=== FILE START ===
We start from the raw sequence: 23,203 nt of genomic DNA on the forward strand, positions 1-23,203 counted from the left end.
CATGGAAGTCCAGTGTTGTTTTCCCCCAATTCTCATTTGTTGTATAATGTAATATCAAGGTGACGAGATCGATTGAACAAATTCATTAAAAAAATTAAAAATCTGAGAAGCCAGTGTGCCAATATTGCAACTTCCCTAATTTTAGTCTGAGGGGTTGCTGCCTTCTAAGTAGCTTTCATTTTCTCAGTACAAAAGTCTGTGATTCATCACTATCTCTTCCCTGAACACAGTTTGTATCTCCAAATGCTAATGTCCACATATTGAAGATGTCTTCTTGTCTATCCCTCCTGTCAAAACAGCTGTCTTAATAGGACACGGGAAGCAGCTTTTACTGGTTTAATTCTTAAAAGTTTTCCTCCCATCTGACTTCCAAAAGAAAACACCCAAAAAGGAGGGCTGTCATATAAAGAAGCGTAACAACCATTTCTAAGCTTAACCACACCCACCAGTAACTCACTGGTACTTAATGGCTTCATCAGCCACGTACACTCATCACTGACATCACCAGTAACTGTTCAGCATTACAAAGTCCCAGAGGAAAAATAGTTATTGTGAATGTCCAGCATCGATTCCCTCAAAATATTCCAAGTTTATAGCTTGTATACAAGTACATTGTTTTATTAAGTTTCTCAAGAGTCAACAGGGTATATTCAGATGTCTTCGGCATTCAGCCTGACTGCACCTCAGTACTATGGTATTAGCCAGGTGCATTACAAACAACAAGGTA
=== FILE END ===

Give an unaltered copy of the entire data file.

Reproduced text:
We start from the raw sequence: 23,203 nt of genomic DNA on the forward strand, positions 1-23,203 counted from the left end.
CATGGAAGTCCAGTGTTGTTTTCCCCCAATTCTCATTTGTTGTATAATGTAATATCAAGGTGACGAGATCGATTGAACAAATTCATTAAAAAAATTAAAAATCTGAGAAGCCAGTGTGCCAATATTGCAACTTCCCTAATTTTAGTCTGAGGGGTTGCTGCCTTCTAAGTAGCTTTCATTTTCTCAGTACAAAAGTCTGTGATTCATCACTATCTCTTCCCTGAACACAGTTTGTATCTCCAAATGCTAATGTCCACATATTGAAGATGTCTTCTTGTCTATCCCTCCTGTCAAAACAGCTGTCTTAATAGGACACGGGAAGCAGCTTTTACTGGTTTAATTCTTAAAAGTTTTCCTCCCATCTGACTTCCAAAAGAAAACACCCAAAAAGGAGGGCTGTCATATAAAGAAGCGTAACAACCATTTCTAAGCTTAACCACACCCACCAGTAACTCACTGGTACTTAATGGCTTCATCAGCCACGTACACTCATCACTGACATCACCAGTAACTGTTCAGCATTACAAAGTCCCAGAGGAAAAATAGTTATTGTGAATGTCCAGCATCGATTCCCTCAAAATATTCCAAGTTTATAGCTTGTATACAAGTACATTGTTTTATTAAGTTTCTCAAGAGTCAACAGGGTATATTCAGATGTCTTCGGCATTCAGCCTGACTGCACCTCAGTACTATGGTATTAGCCAGGTGCATTACAAACAACAAGGTA